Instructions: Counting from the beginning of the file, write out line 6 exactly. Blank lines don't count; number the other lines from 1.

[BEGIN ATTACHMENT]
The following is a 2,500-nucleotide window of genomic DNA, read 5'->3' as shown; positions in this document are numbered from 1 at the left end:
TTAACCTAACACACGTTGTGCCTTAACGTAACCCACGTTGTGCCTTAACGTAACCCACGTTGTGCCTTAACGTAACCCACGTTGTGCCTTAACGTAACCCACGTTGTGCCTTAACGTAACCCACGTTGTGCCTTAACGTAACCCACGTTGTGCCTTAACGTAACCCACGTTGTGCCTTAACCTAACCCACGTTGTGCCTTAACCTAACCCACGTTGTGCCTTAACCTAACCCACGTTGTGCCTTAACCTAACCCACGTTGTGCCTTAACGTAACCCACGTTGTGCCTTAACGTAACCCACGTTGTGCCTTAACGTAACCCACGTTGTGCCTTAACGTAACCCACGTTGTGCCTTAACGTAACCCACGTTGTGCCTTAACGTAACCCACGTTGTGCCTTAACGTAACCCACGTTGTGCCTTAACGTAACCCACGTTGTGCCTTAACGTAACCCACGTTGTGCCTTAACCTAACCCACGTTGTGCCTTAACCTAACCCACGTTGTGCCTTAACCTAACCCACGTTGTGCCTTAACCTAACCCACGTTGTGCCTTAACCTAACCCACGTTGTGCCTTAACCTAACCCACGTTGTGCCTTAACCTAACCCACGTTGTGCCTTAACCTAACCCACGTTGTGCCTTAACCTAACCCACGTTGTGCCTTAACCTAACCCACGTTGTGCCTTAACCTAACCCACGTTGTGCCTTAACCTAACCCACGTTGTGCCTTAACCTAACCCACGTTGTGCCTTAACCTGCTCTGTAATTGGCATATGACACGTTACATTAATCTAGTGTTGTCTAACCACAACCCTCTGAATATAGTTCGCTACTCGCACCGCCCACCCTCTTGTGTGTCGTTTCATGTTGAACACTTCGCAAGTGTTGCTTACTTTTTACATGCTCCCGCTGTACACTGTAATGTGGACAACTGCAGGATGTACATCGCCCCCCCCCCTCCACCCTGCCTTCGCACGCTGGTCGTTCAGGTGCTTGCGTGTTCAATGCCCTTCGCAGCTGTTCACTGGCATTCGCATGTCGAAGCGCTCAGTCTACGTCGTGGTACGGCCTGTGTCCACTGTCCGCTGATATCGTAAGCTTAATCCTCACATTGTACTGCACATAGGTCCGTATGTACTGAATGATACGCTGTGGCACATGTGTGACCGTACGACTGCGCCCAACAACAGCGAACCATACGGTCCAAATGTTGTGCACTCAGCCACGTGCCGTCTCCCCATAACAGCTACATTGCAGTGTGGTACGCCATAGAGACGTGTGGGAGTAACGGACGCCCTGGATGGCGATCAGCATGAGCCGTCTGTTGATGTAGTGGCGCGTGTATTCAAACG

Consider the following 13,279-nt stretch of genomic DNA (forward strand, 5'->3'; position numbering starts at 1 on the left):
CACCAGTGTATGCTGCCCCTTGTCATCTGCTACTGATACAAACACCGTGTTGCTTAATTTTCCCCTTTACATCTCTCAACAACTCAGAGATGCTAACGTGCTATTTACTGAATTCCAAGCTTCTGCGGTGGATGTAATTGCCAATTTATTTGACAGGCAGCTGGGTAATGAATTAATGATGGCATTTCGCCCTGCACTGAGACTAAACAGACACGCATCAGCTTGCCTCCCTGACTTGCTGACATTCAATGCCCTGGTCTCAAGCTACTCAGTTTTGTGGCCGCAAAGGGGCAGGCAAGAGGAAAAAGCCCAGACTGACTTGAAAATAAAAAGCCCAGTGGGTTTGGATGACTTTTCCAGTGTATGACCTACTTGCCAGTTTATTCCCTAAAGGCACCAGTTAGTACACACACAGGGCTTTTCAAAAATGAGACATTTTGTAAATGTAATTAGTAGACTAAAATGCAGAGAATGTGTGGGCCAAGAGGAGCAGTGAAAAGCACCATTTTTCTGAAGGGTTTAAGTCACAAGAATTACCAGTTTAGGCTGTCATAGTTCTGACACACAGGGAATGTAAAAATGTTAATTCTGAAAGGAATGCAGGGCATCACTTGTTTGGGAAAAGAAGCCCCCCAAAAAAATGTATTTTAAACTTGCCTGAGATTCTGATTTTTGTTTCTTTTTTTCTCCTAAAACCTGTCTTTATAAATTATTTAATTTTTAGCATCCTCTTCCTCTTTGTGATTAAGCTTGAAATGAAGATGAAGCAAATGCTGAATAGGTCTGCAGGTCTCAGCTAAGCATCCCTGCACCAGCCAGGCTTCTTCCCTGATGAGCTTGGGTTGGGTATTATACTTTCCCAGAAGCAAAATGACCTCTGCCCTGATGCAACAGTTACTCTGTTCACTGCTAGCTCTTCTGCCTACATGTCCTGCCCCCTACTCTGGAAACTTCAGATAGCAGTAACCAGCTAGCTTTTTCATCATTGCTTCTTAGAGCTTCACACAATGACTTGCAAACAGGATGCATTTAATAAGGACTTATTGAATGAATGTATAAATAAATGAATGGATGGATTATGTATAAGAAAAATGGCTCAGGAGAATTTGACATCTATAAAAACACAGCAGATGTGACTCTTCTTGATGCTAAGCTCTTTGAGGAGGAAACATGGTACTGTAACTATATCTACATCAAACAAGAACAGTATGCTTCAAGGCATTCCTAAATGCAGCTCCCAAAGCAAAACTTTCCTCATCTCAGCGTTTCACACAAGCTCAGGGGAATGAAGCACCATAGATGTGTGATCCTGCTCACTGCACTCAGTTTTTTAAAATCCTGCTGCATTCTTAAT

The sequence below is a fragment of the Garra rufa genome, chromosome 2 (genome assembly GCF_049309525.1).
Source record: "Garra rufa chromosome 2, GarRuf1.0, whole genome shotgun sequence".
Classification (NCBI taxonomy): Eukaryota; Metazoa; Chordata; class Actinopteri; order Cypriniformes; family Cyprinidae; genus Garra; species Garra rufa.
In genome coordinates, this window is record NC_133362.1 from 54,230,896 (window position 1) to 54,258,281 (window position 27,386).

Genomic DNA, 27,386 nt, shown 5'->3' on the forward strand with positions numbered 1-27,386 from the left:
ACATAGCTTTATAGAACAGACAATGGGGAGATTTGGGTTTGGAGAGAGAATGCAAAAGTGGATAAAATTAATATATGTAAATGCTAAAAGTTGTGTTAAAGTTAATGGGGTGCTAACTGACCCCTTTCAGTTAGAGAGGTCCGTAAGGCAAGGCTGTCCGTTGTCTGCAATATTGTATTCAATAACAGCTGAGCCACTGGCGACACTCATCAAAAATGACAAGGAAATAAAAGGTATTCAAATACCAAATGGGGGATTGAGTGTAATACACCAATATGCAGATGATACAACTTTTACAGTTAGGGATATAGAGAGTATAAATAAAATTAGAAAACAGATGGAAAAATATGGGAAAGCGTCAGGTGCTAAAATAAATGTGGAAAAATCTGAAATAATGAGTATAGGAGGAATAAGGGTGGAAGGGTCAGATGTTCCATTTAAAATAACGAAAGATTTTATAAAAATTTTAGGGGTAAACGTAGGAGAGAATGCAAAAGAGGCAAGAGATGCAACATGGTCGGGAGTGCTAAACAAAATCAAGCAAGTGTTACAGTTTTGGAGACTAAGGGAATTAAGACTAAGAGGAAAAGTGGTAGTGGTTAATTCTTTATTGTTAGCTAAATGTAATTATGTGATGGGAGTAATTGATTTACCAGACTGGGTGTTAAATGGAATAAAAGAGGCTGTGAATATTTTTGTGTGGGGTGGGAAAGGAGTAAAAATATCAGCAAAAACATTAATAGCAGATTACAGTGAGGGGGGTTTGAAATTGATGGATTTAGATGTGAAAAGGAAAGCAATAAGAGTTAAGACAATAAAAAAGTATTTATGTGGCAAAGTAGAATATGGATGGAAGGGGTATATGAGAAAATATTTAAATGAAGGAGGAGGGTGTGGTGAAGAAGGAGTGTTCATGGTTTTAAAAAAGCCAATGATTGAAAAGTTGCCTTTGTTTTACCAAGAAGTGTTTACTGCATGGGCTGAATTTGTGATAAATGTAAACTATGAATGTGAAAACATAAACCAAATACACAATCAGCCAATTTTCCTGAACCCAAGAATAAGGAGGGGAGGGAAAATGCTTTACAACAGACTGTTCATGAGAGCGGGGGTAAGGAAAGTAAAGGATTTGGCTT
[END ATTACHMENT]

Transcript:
Source record: "Garra rufa chromosome 2, GarRuf1.0, whole genome shotgun sequence".